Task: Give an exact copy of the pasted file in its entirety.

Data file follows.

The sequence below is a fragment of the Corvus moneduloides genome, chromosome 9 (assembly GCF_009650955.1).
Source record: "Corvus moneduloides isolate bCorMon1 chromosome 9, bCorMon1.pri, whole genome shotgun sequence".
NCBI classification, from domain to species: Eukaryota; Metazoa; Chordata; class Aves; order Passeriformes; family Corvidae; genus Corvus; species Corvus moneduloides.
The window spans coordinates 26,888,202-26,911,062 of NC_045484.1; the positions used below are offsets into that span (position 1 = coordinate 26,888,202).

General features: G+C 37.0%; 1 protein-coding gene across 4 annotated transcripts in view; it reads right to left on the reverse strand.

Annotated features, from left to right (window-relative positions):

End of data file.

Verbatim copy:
The sequence below is a fragment of the Corvus moneduloides genome, chromosome 9 (assembly GCF_009650955.1).
Source record: "Corvus moneduloides isolate bCorMon1 chromosome 9, bCorMon1.pri, whole genome shotgun sequence".
NCBI classification, from domain to species: Eukaryota; Metazoa; Chordata; class Aves; order Passeriformes; family Corvidae; genus Corvus; species Corvus moneduloides.
The window spans coordinates 26,888,202-26,911,062 of NC_045484.1; the positions used below are offsets into that span (position 1 = coordinate 26,888,202).

General features: G+C 37.0%; 1 protein-coding gene across 4 annotated transcripts in view; it reads right to left on the reverse strand.

Annotated features, from left to right (window-relative positions):